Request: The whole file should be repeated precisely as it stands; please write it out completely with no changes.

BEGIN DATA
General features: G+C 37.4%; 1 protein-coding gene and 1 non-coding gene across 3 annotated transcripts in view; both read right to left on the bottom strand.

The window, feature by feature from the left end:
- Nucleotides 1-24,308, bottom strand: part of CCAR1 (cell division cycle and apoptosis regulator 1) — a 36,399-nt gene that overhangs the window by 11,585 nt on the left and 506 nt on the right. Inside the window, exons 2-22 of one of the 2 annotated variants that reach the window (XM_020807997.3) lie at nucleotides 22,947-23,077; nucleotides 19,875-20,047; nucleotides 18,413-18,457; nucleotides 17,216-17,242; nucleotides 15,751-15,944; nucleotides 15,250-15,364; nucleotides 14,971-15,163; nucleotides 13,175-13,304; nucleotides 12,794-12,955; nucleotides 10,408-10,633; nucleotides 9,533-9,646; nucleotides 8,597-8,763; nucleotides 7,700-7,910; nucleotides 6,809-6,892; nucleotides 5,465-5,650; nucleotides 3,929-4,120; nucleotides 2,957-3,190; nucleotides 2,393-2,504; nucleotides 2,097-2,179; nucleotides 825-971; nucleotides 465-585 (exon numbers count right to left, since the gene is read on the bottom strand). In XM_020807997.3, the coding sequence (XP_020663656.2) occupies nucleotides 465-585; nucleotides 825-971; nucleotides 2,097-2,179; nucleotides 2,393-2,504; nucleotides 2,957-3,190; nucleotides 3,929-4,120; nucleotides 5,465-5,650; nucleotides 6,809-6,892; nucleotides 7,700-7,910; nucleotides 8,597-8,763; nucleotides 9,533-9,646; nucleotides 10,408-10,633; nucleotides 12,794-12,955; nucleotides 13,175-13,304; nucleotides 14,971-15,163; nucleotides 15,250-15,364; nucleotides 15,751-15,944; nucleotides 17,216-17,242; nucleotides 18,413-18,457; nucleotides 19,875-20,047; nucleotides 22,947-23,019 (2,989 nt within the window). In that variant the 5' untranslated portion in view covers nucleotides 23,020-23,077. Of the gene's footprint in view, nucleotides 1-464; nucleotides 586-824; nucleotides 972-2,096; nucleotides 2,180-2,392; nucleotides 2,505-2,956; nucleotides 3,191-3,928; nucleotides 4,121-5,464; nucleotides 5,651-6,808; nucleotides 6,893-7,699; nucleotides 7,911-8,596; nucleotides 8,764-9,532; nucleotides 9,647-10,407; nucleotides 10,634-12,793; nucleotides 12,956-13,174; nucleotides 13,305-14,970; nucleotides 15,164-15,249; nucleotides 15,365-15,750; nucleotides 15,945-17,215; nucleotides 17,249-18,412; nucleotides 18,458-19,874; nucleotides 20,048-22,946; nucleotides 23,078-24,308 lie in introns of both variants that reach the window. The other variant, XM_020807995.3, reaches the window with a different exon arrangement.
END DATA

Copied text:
General features: G+C 37.4%; 1 protein-coding gene and 1 non-coding gene across 3 annotated transcripts in view; both read right to left on the bottom strand.

The window, feature by feature from the left end:
- Nucleotides 1-24,308, bottom strand: part of CCAR1 (cell division cycle and apoptosis regulator 1) — a 36,399-nt gene that overhangs the window by 11,585 nt on the left and 506 nt on the right. Inside the window, exons 2-22 of one of the 2 annotated variants that reach the window (XM_020807997.3) lie at nucleotides 22,947-23,077; nucleotides 19,875-20,047; nucleotides 18,413-18,457; nucleotides 17,216-17,242; nucleotides 15,751-15,944; nucleotides 15,250-15,364; nucleotides 14,971-15,163; nucleotides 13,175-13,304; nucleotides 12,794-12,955; nucleotides 10,408-10,633; nucleotides 9,533-9,646; nucleotides 8,597-8,763; nucleotides 7,700-7,910; nucleotides 6,809-6,892; nucleotides 5,465-5,650; nucleotides 3,929-4,120; nucleotides 2,957-3,190; nucleotides 2,393-2,504; nucleotides 2,097-2,179; nucleotides 825-971; nucleotides 465-585 (exon numbers count right to left, since the gene is read on the bottom strand). In XM_020807997.3, the coding sequence (XP_020663656.2) occupies nucleotides 465-585; nucleotides 825-971; nucleotides 2,097-2,179; nucleotides 2,393-2,504; nucleotides 2,957-3,190; nucleotides 3,929-4,120; nucleotides 5,465-5,650; nucleotides 6,809-6,892; nucleotides 7,700-7,910; nucleotides 8,597-8,763; nucleotides 9,533-9,646; nucleotides 10,408-10,633; nucleotides 12,794-12,955; nucleotides 13,175-13,304; nucleotides 14,971-15,163; nucleotides 15,250-15,364; nucleotides 15,751-15,944; nucleotides 17,216-17,242; nucleotides 18,413-18,457; nucleotides 19,875-20,047; nucleotides 22,947-23,019 (2,989 nt within the window). In that variant the 5' untranslated portion in view covers nucleotides 23,020-23,077. Of the gene's footprint in view, nucleotides 1-464; nucleotides 586-824; nucleotides 972-2,096; nucleotides 2,180-2,392; nucleotides 2,505-2,956; nucleotides 3,191-3,928; nucleotides 4,121-5,464; nucleotides 5,651-6,808; nucleotides 6,893-7,699; nucleotides 7,911-8,596; nucleotides 8,764-9,532; nucleotides 9,647-10,407; nucleotides 10,634-12,793; nucleotides 12,956-13,174; nucleotides 13,305-14,970; nucleotides 15,164-15,249; nucleotides 15,365-15,750; nucleotides 15,945-17,215; nucleotides 17,249-18,412; nucleotides 18,458-19,874; nucleotides 20,048-22,946; nucleotides 23,078-24,308 lie in introns of both variants that reach the window. The other variant, XM_020807995.3, reaches the window with a different exon arrangement.